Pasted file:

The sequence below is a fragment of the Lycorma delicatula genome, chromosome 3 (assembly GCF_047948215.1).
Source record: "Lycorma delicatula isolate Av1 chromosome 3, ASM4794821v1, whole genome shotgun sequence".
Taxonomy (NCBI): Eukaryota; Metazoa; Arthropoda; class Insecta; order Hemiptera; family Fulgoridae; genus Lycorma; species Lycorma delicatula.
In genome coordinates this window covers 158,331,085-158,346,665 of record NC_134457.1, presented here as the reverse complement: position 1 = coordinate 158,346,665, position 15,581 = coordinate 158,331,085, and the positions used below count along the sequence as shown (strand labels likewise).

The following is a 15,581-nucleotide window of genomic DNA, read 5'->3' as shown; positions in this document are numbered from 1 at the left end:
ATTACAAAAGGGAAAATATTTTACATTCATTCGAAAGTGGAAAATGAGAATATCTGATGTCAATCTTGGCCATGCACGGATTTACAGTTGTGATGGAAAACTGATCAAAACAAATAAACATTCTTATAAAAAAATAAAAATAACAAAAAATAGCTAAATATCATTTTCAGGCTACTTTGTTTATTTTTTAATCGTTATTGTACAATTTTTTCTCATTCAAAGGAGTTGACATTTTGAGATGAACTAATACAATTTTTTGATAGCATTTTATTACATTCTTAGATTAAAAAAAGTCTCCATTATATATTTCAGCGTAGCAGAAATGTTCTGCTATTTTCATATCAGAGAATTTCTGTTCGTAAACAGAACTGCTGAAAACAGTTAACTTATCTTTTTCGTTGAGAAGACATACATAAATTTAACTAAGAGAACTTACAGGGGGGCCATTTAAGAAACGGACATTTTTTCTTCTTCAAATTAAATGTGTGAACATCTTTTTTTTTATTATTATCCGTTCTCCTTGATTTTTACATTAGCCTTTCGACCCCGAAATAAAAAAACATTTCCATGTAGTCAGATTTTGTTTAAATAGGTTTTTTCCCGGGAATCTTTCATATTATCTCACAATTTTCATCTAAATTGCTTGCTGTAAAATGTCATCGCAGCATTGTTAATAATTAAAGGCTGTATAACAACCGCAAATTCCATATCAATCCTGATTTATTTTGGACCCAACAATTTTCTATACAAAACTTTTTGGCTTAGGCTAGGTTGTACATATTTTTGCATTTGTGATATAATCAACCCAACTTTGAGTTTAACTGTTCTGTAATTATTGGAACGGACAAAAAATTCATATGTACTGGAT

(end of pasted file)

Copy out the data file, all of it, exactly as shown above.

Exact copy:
The sequence below is a fragment of the Lycorma delicatula genome, chromosome 3 (assembly GCF_047948215.1).
Source record: "Lycorma delicatula isolate Av1 chromosome 3, ASM4794821v1, whole genome shotgun sequence".
Taxonomy (NCBI): Eukaryota; Metazoa; Arthropoda; class Insecta; order Hemiptera; family Fulgoridae; genus Lycorma; species Lycorma delicatula.
In genome coordinates this window covers 158,331,085-158,346,665 of record NC_134457.1, presented here as the reverse complement: position 1 = coordinate 158,346,665, position 15,581 = coordinate 158,331,085, and the positions used below count along the sequence as shown (strand labels likewise).

The following is a 15,581-nucleotide window of genomic DNA, read 5'->3' as shown; positions in this document are numbered from 1 at the left end:
ATTACAAAAGGGAAAATATTTTACATTCATTCGAAAGTGGAAAATGAGAATATCTGATGTCAATCTTGGCCATGCACGGATTTACAGTTGTGATGGAAAACTGATCAAAACAAATAAACATTCTTATAAAAAAATAAAAATAACAAAAAATAGCTAAATATCATTTTCAGGCTACTTTGTTTATTTTTTAATCGTTATTGTACAATTTTTTCTCATTCAAAGGAGTTGACATTTTGAGATGAACTAATACAATTTTTTGATAGCATTTTATTACATTCTTAGATTAAAAAAAGTCTCCATTATATATTTCAGCGTAGCAGAAATGTTCTGCTATTTTCATATCAGAGAATTTCTGTTCGTAAACAGAACTGCTGAAAACAGTTAACTTATCTTTTTCGTTGAGAAGACATACATAAATTTAACTAAGAGAACTTACAGGGGGGCCATTTAAGAAACGGACATTTTTTCTTCTTCAAATTAAATGTGTGAACATCTTTTTTTTTATTATTATCCGTTCTCCTTGATTTTTACATTAGCCTTTCGACCCCGAAATAAAAAAACATTTCCATGTAGTCAGATTTTGTTTAAATAGGTTTTTTCCCGGGAATCTTTCATATTATCTCACAATTTTCATCTAAATTGCTTGCTGTAAAATGTCATCGCAGCATTGTTAATAATTAAAGGCTGTATAACAACCGCAAATTCCATATCAATCCTGATTTATTTTGGACCCAACAATTTTCTATACAAAACTTTTTGGCTTAGGCTAGGTTGTACATATTTTTGCATTTGTGATATAATCAACCCAACTTTGAGTTTAACTGTTCTGTAATTATTGGAACGGACAAAAAATTCATATGTACTGGAT